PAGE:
It's called the dead zone. Agricultural fertilizer byproducts like nitrogen are running off farms and into the Mississippi River, which then spills out into the Gulf of Mexico. Those chemicals help feed crops on land, but as they build up in the still, warm waters of the Gulf, they in turn feed excess growth of algae. When algae dies and decomposes, the process sucks much of the oxygen out of the water. A sea without oxygen is little different from the surface of the moon nothing can live there. Fish and other sea life flee, or suffocate. That's the Gulf's dead zone, and last year it reached 7,915 sq. mi (20,500 sq. km) nearly the size of the New Jersey. Worse, the dead zone is getting bigger, with last year's bloom the third largest in history.
It could be much worse. That's one of the implications of a new study published Wednesday in Nature that tracks the ability of streams and rivers to absorb nitrogen runoff before it pollutes the seas. A team of 31 scientists led by the Oak Ridge National Laboratory in Tennessee studied 72 streams in eight regions across the U.S. and Puerto Rico, and found that only about a quarter of the nitrogen that spills into rivers makes it to open water, with most of the rest managed by bacteria that live in the waterways. In a process called denitrification, the microbes convert nitrates in the water into nitrogen gas, which is released into the atmosphere. It's an excellent example of a biological service: one of the many free processes performed for us by our environment, without which life as we know it might not be possible. (Think how expensive it would be if we had to pay to remove hundreds of thousands of tons of nitrogen from our waterways every year.) "These streams are the first line of defense," says Patrick Mulholland, an aquatic ecologist at Oak Ridge and the lead author of the study.
That line of defense, however, is weakening. Mulholland and his collaborators found that the filtering ability of streams couldn't keep pace with the flow of nitrogen pollution. So, as runoff from fertilizer increased, the natural denitrification system slowed, and more nitrogen survived untouched to the open ocean worsening the dead zones. That's cause for concern as American farmers plant increasing amounts of corn, a crop that requires heavy fertilizer, to meet the growing global demand for grain and to supply America's corn-hungry ethanol makers. According to a separate study published by University of British Columbia and University of Wisconsin researchers this week in the Proceedings of the National Journal of Sciences, ethanol is directly linked to the Gulf of Mexico dead zone. If farmers produced enough corn to meet the congressional goal of producing 15 billion gallons of ethanol by 2022, nitrogen runoff into the Gulf would increase by 10% to 19%, the study's authors reported, and shrinking the dead zone would be "practically impossible."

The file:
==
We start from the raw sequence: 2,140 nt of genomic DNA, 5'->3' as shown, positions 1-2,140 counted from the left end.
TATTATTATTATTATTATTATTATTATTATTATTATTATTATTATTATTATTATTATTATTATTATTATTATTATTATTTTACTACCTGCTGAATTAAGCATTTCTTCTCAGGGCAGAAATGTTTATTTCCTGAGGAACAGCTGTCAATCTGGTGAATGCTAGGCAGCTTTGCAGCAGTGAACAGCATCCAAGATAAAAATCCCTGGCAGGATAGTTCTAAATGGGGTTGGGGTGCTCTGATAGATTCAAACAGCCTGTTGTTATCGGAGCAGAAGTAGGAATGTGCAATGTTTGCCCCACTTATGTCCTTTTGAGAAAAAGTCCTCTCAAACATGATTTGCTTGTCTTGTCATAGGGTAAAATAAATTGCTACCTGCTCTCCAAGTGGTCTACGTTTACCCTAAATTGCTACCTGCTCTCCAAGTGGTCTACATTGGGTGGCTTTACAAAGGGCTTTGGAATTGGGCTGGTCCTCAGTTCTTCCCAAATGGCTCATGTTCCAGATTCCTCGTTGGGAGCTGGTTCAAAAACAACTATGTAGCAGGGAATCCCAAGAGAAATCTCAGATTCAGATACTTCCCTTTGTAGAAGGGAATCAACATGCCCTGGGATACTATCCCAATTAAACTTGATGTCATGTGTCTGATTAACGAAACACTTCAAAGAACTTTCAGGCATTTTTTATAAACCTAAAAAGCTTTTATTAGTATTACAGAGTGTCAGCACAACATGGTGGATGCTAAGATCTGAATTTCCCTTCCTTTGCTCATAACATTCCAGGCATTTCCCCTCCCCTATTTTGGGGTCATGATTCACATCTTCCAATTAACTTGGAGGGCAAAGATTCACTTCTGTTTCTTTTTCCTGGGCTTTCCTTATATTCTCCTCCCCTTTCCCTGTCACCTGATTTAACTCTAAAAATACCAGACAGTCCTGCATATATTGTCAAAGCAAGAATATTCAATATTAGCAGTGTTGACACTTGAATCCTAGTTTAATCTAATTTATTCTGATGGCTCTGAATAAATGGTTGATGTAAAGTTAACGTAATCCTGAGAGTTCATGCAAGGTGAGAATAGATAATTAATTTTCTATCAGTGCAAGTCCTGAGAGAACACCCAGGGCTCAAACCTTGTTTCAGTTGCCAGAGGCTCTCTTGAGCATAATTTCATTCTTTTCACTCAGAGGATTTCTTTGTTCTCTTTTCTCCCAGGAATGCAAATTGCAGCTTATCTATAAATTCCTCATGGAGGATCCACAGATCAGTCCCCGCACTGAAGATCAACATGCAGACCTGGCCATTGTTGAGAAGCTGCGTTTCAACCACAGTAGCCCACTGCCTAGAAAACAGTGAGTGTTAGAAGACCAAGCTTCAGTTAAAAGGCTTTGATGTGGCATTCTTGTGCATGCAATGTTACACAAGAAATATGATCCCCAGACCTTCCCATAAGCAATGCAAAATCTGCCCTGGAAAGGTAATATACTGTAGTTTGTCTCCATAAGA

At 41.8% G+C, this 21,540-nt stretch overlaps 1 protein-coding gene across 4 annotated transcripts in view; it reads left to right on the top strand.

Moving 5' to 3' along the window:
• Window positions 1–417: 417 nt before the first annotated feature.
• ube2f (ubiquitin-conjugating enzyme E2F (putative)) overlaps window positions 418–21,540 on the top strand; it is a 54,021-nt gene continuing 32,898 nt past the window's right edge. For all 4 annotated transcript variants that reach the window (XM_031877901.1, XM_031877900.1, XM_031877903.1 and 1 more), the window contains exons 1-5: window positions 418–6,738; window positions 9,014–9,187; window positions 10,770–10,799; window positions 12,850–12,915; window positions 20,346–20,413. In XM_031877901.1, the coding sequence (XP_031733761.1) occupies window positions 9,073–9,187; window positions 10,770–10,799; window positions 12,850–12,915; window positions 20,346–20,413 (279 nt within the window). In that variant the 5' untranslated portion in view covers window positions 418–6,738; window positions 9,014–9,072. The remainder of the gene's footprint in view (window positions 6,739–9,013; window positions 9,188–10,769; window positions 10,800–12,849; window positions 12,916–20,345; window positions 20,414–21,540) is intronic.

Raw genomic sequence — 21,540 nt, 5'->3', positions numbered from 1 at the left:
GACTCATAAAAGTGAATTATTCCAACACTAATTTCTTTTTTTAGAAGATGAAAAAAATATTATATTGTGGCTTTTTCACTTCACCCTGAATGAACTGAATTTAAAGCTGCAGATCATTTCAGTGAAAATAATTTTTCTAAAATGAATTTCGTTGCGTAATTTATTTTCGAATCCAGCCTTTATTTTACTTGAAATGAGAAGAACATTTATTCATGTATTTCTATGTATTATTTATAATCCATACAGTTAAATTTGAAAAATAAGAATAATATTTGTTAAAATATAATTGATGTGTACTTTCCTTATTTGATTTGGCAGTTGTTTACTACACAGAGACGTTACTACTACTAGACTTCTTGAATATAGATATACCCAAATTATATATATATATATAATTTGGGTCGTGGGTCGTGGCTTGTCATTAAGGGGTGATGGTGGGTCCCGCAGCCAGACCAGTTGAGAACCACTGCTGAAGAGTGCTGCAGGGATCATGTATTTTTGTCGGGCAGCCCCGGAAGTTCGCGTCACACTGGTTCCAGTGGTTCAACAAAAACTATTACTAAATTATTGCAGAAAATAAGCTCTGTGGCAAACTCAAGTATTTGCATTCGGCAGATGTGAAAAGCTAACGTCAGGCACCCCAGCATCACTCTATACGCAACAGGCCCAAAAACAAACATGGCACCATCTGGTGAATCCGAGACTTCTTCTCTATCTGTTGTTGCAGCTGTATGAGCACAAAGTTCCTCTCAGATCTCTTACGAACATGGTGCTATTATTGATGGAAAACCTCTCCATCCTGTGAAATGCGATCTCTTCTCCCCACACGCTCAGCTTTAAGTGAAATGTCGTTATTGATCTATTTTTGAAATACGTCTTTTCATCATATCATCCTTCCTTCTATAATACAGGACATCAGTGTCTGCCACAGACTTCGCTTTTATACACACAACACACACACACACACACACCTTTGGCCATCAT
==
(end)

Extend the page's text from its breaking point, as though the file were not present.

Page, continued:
Mulholland backs that conclusion. Our inland waterways can barely handle the nitrogen fertilizer we're already using in order to grow record yields of corn and other crops. Truly ramping up biofuel production unless it can be done in a way that uses much less fertilizer, perhaps with experimental techniques that harness plant waste matter instead of food crops might overwhelm that system. "We have to be very careful about biofuels in terms of what kind of crops we grow and where we grow them," says Mulholland. "The great expansion of corn could be a real problem." It would be a poor tradeoff if we killed the seas to fuel our cars.